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James A. Garfield
American Civil WarBattle of Middle Creek Battle of Shiloh Siege of Corinth Battle of ChickamaugaJames Abram Garfield
Abram Garfield
(November 19, 1831 – September 19, 1881) was the 20th President of the United States, serving from March 4, 1881, until his assassination later that year. Garfield had served nine terms in the House of Representatives, and had been elected to the Senate before his candidacy for the White House, though he declined the Senate seat once he was elected president. He is the only sitting House member to be elected president.[1] Garfield was raised by his widowed mother in humble circumstances on an Ohio
Ohio
farm. He worked at various jobs, including on a canal boat, in his youth. Beginning at age 17, he attended several Ohio
Ohio
schools, then studied at Williams College
Williams College
in Williamstown, Massachusetts, graduating in 1856
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Williamstown, Massachusetts
Williamstown is a town in Berkshire County, in the northwest corner of Massachusetts, United States. It shares a border with Vermont
Vermont
to the north and New York to the west. It is part of the Pittsfield, Massachusetts
Massachusetts
Metropolitan Statistical Area
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American Civil War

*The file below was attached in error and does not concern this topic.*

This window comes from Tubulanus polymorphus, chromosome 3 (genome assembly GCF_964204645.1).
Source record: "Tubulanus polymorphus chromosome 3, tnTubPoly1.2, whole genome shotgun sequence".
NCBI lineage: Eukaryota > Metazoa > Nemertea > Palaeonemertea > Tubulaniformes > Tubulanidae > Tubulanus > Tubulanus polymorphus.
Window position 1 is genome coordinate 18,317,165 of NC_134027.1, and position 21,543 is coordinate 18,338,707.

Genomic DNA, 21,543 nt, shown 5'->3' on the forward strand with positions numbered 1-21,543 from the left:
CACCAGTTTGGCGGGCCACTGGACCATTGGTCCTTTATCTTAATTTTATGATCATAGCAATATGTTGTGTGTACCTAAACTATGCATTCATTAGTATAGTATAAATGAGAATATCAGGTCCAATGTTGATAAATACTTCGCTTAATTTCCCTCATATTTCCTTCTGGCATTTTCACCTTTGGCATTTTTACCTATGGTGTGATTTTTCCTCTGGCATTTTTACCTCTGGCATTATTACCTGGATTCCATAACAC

Union victoryDissolution of the Confederate States U.S. territorial integrity preserved Slavery abolished Beginning of the Reconstruction EraBelligerents United States  Confederate StatesCommanders and leaders Abraham Lincoln Ulysses S. Grant William T. Sherman David Farragut George B. McClellan Henry Halleck George Meade and others Jefferson Davis Robert E. Lee  J. E. Johnston  G. T. Beauregard  A. S
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Teacher
A teacher (also called a school teacher or, in some contexts, an educator) is a person who helps others to acquire knowledge, competences or values. Informally the role of teacher may be taken on by anyone (e.g. when showing a colleague how to perform a specific task). In some countries, teaching young people of school age may be carried out in an informal setting, such as within the family (homeschooling), rather than in a formal setting such as a school or college. Some other professions may involve a significant amount of teaching (e.g. youth worker, pastor). In most countries, formal teaching of students is usually carried out by paid professional teachers
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Laity
A layperson (also layman or laywoman) is a person who is not qualified in a given profession and/or does not have specific knowledge of a certain subject. In religious organizations, the laity consists of all members who are not members of the clergy, usually including any non-ordained members of religious institutes, e.g. a nun or lay brother.[1][2] In Christian